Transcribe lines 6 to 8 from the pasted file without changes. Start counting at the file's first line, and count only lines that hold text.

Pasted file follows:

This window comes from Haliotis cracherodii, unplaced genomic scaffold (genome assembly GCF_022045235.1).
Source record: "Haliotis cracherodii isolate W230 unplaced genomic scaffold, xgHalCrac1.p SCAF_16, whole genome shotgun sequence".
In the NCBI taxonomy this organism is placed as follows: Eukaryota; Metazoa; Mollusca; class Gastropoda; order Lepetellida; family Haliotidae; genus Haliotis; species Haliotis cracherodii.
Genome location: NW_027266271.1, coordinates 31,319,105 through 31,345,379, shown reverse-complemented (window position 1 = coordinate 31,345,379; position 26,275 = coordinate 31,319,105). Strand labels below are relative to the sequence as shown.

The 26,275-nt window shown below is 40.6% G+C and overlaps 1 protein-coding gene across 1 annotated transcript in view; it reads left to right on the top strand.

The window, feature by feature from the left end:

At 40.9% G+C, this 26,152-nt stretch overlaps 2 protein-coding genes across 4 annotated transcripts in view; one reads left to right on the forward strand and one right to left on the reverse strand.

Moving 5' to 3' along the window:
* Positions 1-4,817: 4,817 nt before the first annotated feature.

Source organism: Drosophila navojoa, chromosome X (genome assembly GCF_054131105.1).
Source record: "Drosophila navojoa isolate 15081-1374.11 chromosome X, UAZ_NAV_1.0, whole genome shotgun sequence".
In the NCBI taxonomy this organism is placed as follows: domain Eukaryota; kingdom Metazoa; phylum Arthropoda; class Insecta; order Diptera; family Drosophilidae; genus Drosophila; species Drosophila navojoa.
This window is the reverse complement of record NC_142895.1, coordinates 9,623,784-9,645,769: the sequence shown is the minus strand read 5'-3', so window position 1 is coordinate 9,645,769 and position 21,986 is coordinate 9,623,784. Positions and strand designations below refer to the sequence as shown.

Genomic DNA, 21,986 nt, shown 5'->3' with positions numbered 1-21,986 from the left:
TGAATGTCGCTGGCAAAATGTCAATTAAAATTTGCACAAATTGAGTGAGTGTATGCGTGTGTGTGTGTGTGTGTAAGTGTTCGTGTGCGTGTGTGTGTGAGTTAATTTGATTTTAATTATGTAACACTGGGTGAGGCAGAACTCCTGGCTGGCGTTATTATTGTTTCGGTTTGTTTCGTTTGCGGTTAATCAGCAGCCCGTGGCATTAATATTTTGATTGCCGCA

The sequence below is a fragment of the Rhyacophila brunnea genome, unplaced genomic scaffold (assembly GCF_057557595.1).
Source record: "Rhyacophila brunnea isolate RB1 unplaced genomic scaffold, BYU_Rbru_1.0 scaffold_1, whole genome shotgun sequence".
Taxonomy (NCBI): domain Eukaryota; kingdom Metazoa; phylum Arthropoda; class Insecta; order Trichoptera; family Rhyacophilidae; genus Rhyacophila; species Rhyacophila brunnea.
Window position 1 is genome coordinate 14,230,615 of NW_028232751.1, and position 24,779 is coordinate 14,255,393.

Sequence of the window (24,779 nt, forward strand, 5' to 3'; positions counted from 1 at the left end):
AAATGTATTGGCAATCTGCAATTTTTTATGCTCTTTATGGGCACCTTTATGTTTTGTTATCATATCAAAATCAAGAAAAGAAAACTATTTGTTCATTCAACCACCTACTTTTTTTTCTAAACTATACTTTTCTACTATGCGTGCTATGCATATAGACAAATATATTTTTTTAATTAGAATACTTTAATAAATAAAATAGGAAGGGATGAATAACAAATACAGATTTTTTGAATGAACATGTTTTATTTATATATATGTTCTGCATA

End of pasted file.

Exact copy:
The window, feature by feature from the left end:

At 40.9% G+C, this 26,152-nt stretch overlaps 2 protein-coding genes across 4 annotated transcripts in view; one reads left to right on the forward strand and one right to left on the reverse strand.

Moving 5' to 3' along the window: